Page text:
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Some facts about benzodiazepines and their uses


Glossary over Some facts about benzodiazepines and their uses

Active ingredient

The term “active ingredient” is mostly used in drugs to name the substance which is pharmaceutically active.

The term “active substance” is also used in biocidal products to name the component which actually kills, or otherwise controls pests or bacteria.

It is not necessarily the largest or most hazardous component of the product. Some products may contain more than one active ingredient or substance. Non-active ingredients are often called inert ingredients. (Source: GreenFacts)


The term alcohol refers to a family of chemicals that occur widely in nature and are mass-produced for use in antifreezes, fuels and some manufacturing processes.

Alcohol is commonly used to refer to alcohol-containing drinks such as wine, beer and spirits. In this case the alcohol, ethanol, has been produced by a process called fermentation. Consumption of excessive amounts of alcohol can lead to drunkenness and may be harmful to health. (Source: GreenFacts)

Alcohol dependence

A chronic disease characterized by a strong craving for alcohol, a constant or periodic reliance on use of alcohol despite adverse consequences, the inability to limit drinking, physical illness when drinking is stopped, and the need for increasing amounts of alcohol to feel its effects. (Source: NIH Understanding Alcohol glossary   )


Amphetamines are man-made stimulant drugs.

Their effects usually last for several hours and include stimulation of the central nervous system, a sense of well-being and higher energy, a release of social inhibitions, and feelings of cleverness, competence and power. Effects are very much like an adrenalin rush, with breathing and heart rate increasing. The appetite is also suppressed, the body's temperature increases, the pupils become dilated, and there is an increased risk of dehydration.

They have been used as medicines for instance for treating Attention-Deficit Hyperactivity Disorder (ADHD) or narcolepsy. They have also been used as performance-enhancing drug, for instance by athletes, pilots, and truck drivers.

They have a bitter taste and usually come as a white, greyish white, pale pink or yellow powder, and sometimes as a brightly coloured tablet.

Amphetamines can be snorted, swallowed, injected, dissolved in a drink or smoked. (Source: GreenFacts, based on A to Z of Drugs  )


Chloral hydrate

CCl3CH(OH)2. Chloral hydrate is a haloaldehyde, an organic compound. (Source: For more information on the chlorate ion: WHO Guidelines for drinking water quality  )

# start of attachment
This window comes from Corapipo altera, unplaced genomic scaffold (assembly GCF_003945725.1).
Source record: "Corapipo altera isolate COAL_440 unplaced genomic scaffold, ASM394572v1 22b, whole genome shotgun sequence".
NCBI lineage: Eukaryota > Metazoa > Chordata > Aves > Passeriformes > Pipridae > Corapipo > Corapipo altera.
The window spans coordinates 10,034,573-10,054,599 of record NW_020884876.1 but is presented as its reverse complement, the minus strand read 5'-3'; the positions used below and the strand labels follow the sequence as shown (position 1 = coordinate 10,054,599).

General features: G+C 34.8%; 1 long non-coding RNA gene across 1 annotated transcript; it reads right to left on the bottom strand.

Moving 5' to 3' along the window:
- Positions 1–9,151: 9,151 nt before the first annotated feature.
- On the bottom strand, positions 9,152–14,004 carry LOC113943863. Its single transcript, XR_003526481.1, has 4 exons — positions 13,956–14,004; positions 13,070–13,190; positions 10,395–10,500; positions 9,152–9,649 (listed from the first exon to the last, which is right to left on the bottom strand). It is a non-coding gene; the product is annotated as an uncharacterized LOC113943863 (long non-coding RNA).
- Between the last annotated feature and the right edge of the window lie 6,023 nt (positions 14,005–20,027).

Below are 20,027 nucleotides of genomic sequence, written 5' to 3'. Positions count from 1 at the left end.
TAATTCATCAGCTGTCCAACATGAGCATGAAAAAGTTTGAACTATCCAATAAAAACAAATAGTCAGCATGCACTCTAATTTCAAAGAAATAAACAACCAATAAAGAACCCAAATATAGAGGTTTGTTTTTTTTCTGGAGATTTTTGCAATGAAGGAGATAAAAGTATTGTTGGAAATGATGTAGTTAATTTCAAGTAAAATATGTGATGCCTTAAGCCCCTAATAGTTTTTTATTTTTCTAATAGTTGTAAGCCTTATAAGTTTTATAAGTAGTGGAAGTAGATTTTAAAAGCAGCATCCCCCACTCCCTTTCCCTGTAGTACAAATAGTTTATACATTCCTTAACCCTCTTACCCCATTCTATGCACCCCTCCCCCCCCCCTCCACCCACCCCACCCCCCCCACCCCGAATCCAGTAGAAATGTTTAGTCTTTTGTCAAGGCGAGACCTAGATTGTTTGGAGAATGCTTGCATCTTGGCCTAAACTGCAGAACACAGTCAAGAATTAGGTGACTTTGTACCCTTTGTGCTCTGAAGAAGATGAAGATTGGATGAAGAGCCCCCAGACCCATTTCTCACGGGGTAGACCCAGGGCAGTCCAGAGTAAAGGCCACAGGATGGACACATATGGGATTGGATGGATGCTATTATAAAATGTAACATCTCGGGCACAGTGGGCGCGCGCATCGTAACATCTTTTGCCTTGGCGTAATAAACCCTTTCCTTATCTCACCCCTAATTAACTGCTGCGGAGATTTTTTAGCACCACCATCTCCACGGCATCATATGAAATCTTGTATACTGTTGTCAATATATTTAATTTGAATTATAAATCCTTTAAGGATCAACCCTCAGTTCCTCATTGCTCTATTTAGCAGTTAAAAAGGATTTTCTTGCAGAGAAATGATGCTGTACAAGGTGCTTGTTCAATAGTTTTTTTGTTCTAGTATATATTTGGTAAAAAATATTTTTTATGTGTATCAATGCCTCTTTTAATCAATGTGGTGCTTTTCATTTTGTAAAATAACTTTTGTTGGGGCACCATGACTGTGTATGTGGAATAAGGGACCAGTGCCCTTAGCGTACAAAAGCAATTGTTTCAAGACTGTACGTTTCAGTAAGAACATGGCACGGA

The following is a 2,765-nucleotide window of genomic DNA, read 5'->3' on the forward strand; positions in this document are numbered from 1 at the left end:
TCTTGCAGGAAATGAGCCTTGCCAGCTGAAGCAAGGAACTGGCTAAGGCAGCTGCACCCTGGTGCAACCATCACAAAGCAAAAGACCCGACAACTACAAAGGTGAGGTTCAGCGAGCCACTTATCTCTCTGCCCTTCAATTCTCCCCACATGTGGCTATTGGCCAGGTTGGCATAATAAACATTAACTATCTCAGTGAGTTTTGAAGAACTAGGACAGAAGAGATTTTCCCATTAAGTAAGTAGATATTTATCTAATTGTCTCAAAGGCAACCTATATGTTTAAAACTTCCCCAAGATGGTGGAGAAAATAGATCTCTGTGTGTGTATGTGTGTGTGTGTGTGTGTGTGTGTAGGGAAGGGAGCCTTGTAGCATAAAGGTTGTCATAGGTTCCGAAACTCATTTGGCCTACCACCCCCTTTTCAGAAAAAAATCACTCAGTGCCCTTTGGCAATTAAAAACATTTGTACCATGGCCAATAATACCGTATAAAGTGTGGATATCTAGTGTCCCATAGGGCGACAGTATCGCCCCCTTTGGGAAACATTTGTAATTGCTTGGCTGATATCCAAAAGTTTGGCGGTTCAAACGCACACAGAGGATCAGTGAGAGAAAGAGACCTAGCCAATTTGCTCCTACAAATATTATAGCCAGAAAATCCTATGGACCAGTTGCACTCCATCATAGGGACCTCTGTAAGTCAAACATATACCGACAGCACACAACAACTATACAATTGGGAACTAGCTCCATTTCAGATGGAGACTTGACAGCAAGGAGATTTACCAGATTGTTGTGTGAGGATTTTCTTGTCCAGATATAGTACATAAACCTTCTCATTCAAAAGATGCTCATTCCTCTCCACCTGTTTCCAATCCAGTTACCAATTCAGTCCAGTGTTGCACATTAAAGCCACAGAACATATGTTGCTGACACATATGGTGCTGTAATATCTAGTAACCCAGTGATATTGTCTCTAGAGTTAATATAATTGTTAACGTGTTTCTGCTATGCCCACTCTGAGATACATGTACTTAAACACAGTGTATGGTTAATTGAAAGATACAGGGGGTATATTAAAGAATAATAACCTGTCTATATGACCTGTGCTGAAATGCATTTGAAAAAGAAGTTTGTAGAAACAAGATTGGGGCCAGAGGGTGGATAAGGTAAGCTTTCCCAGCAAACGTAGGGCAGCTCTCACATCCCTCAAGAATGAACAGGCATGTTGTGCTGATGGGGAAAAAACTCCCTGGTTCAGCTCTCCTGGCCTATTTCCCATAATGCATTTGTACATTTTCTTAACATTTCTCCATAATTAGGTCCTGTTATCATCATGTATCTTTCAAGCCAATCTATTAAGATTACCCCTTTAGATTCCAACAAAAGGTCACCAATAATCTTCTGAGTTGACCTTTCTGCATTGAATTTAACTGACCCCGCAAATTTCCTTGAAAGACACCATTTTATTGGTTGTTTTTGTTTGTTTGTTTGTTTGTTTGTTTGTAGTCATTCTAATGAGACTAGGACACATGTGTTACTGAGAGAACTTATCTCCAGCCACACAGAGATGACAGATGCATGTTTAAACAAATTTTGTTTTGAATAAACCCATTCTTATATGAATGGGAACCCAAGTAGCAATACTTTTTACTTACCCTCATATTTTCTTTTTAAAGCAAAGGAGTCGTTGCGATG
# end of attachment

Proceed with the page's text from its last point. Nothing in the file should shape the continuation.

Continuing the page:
Chronic fatigue syndrome

Chronic fatigue syndrome is an illness characterized by prolonged fatigue causing a loss of energy or strength and many nonspecific symptoms such as headache, recurring sore throat, muscle and joint pain and memory and concentration problems. Currently, there is no known cause, cure or universal treatment for this disease. (Source: GreenFacts )


Cocaine is a very strong stimulant drug affecting the nervous system.

Cocaine is extracted from the leaves of the coca plant found in South America and comes in the form of a white powder. In this form, cocaine can be snorted up the nose, tasted on the gums, or dissolved and injected.

Cocaine users feel – for about half an hour – a sense of well-being, confidence and alertness, and they are left with a craving for more, as well as a feeling of indifference. Users also experience dilated pupils, a rise in body temperature, and increased heart rate and blood pressure, as well as the depression and tiredness of the comedown. (Source: GreenFacts, based on A to Z of Drugs  )



Having to do with the ability to think and reason. This includes the ability to concentrate, remember things, process information, learn, speak, and understand. (Source: NCI dictionary  )


Depressants are substances that [diminish] the activity of the central nervous system.

Depressants are often referred to as "downers" because of their sedative, hypnotic, and tranquilizing effects.

There are both legal and illegal depressants. Alcohol is the most common legal depressant. Other depressants that are legal are often prescribed medications used to induce sleep, relieve stress, and subdue anxiety. (Source:   Depressants   )



Depression is a mental condition affecting an individual’s mood.

It is characterized by a range of negative feelings such as sadness, loneliness, despair, low self-esteem and guilt.

A depressed person may lose interest in many aspects of life and no longer find pleasure in activities and relationships. (Source: GreenFacts)